The two most important proteins from milk that we can use are the so-called whey protein (popular among strength athletes and known as “whey protein”) and casein, which is used, among other things, to make cheese and low-fat quark products. As you may have noticed yourself: after half a kilogram of low-fat quark or a hearty cheese platter, you'll be full for quite a long time. Why is that? Apart from the fact that natural whole milk or full-fat cheese saturates for longer than half-fat products, precisely because of the full fat content - it is due to the milk casein. Casein is absorbed by your body over a longer period of time compared to whey protein (whey). Your body needs around 30-60 minutes to utilize the protein structures of whey protein and at least 140 minutes for casein.
So what takes longer to digest usually makes you feel full longer, because if your body is still busy digesting a certain food, it won't scream for new food straight away. That's why I started supplementing whey protein with casein in my competition diet. Of course, you can get by without all these powders with an unprocessed and balanced diet. But satiety isn't necessarily something you experience when you're on a diet. A diet richer in protein can counteract the feeling of hunger.
Now what's the problem with the casein?
There are different variants of casein. Due to our cow breeding culture, today's dairy cow is genetically far removed from the original cattle breeds. This is how it happened that the original casein protein mutated in its so-called A2 beta structure into an A1 casein protein. Today there are only a few British Jersey and Guernsey cows left that produce pure A2 milk. Most cows are mixed types or only produce milk with A1 casein protein. Unfortunately, this also includes conventional milk from the supermarket.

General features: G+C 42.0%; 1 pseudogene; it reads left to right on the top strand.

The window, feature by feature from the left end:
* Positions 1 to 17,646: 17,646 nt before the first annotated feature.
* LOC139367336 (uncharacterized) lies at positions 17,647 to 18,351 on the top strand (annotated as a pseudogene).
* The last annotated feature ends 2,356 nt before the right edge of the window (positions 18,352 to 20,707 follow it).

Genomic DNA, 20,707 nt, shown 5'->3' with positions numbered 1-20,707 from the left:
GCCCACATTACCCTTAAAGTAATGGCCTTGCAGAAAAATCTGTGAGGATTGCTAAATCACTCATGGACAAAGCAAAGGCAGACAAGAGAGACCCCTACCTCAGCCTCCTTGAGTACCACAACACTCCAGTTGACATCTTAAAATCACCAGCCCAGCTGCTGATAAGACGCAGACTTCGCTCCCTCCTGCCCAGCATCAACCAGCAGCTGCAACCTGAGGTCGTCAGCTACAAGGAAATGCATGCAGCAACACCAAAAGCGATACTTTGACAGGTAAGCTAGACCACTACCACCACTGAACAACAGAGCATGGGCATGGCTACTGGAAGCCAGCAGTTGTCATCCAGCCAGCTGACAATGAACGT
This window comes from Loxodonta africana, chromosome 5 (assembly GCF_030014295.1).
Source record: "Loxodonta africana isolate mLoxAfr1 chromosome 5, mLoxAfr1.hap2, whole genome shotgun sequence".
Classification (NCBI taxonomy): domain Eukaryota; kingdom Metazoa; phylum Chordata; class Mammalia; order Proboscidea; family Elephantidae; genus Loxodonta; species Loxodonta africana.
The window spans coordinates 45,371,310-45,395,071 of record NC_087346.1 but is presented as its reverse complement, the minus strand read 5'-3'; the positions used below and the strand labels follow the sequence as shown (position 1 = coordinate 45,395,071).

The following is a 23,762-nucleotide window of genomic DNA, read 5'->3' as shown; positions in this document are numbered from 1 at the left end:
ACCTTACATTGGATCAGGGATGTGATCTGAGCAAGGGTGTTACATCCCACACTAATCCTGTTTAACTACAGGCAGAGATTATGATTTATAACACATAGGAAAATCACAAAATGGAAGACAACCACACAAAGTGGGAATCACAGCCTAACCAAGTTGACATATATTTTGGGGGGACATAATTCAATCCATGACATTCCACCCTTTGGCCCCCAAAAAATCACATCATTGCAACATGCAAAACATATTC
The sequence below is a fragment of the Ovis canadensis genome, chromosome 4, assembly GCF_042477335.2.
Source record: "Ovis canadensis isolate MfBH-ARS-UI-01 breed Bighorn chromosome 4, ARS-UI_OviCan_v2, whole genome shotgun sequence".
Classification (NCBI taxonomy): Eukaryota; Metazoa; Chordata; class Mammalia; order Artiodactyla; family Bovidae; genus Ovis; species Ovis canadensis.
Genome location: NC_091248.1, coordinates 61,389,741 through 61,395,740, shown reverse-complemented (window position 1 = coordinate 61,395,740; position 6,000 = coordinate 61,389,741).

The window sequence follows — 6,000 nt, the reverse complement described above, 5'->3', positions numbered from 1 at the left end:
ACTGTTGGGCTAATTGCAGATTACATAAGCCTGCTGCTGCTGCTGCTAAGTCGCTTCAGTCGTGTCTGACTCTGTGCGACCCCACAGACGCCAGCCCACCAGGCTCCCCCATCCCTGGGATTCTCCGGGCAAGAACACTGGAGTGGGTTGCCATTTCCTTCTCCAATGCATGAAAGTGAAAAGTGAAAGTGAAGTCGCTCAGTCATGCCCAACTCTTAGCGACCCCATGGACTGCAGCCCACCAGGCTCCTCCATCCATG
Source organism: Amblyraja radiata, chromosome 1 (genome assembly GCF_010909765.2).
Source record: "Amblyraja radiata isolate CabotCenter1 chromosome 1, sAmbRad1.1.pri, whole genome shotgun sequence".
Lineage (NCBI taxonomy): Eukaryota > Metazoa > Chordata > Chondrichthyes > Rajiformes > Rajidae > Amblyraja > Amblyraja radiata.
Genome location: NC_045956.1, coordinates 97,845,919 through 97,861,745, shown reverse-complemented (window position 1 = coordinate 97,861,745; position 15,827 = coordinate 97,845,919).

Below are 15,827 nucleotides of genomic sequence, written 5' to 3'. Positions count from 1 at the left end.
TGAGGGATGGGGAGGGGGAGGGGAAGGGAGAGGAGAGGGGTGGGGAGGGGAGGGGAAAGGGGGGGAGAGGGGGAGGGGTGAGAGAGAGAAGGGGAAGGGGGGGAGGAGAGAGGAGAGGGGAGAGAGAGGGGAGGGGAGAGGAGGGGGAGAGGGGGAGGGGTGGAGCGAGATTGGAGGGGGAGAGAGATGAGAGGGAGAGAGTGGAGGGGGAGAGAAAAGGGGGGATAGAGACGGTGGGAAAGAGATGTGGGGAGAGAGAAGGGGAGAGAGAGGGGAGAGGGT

The mutation from A2 to A1 casein happened faster than our digestive system could adapt to this new structure. The difference between A1 and A2 casein is precisely that A1 casein is very difficult for us to digest and is therefore poorly tolerated. Things that are difficult to digest put stress on your intestines and so it can happen that your intestinal lining becomes more permeable if there is too much stress. Some people may nod in agreement because they have known about the “leaky gut” syndrome for a long time and are doing everything they can to keep their intestinal flora in check.